Hyperactivity is more than just a temporary inconvenience for the parents; it translates into antisocial behavior and possibly more serious problems for the child as he grows. “With that extra, unusable energy propelling him into hyperactivity, Jimmy can only express what he feels through anti-social behavior: anger, moodiness, irritability; he may be unable to concentrate. When it happens at school, he may be considered a `problem child’ or `slow learner,'” wrote Gary Null in The Complete Book of Vitamins and Minerals. “Conferences are held, psychometric tests are given and therapists consulted, and soon Jimmy becomes an official `problem.’ And now his problems, initially caused by simple dietary excess, become part of his family, part of his life. And, parents feel guilty and depressed and don’t understand where they went wrong.”

According to a study published in the Journal of Behavioral Ecology, hyperactive behavior in children becomes markedly worse after high-sugar snacks or meals. The study analyzed the food intake over a one-week period for children who had been diagnosed as hyperactive, against that of a control group. Trained observers analyzed each child’s behavior based on videotapes taken through a one-way mirror. They determined that high-sugar foods increased hyperactive behavior — particularly destructive, aggressive and restless behavior — while nutritious foods decreased such behavior.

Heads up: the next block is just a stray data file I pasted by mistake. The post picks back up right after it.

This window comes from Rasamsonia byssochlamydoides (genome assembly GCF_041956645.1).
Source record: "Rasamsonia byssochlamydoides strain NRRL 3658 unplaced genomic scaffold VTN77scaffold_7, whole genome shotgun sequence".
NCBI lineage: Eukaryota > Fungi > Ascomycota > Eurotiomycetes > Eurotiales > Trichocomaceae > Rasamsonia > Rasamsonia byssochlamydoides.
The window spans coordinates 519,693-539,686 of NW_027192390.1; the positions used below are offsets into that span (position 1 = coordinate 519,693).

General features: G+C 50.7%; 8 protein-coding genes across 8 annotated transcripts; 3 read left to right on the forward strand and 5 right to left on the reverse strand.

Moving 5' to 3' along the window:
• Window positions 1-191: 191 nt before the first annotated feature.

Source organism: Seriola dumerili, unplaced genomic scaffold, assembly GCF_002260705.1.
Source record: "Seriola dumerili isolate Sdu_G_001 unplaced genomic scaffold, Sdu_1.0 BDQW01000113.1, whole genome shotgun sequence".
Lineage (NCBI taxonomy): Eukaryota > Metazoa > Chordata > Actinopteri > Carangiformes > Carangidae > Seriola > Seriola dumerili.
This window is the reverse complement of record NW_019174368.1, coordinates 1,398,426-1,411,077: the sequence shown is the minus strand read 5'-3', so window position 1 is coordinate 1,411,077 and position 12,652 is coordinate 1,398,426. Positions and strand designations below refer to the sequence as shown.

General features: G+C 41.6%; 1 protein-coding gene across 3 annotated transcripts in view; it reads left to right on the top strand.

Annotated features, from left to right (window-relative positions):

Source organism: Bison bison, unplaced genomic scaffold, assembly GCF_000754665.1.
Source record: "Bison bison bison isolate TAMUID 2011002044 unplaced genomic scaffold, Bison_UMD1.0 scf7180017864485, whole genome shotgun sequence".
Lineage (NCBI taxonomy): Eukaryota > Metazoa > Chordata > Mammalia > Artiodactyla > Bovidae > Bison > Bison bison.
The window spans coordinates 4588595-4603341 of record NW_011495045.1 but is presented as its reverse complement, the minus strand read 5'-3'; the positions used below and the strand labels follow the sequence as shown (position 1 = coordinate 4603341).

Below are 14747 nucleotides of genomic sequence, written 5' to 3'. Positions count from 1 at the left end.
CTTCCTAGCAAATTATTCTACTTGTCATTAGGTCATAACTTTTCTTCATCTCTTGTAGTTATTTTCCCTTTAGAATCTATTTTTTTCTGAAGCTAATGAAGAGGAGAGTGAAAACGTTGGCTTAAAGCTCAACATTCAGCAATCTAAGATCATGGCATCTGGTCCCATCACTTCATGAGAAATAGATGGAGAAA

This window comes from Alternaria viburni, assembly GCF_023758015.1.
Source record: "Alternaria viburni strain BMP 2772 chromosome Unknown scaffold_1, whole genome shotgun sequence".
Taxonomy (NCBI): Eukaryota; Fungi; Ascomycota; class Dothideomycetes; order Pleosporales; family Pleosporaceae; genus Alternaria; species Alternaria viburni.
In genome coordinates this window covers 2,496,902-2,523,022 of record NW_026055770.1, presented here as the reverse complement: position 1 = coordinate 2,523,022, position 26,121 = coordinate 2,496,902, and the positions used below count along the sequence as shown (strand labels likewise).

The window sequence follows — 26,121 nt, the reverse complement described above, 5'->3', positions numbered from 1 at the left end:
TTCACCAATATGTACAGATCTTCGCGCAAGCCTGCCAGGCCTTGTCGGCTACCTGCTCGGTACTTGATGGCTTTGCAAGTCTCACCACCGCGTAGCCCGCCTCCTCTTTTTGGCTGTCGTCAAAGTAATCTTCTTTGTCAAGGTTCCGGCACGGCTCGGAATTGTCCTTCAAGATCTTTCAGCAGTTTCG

If you suspect that someone in your family has a problem with hyperactivity, keep a diary of the foods he or she eats and the types of unusual behaviors that appear immediately afterward. This diary can help your doctor when you decide to seek professional help. Tracking a particular problem is easier if it becomes obvious that a particular behavior occurs at a certain time of the day, or after eating certain foods.

According to Abram Hoffer, M.D., Ph.D., author of Orthomolecular Medicine for Physicians, supplemental vitamins and minerals are crucial for the hyperactive person — in particular niacinamide, vitamin C and vitamin B6. Check ingredient labels since some synthetic vitamins may prompt allergic reactions in sensitive people. Look for natural supplements that do not contain preservatives, dyes or other fillers.

Natural vitamins and minerals, and a variety of foods without artificial flavors and colors are available at health food stores.

PHOTO : A balanced diet of natural foods is essential for controlling hyperactivity.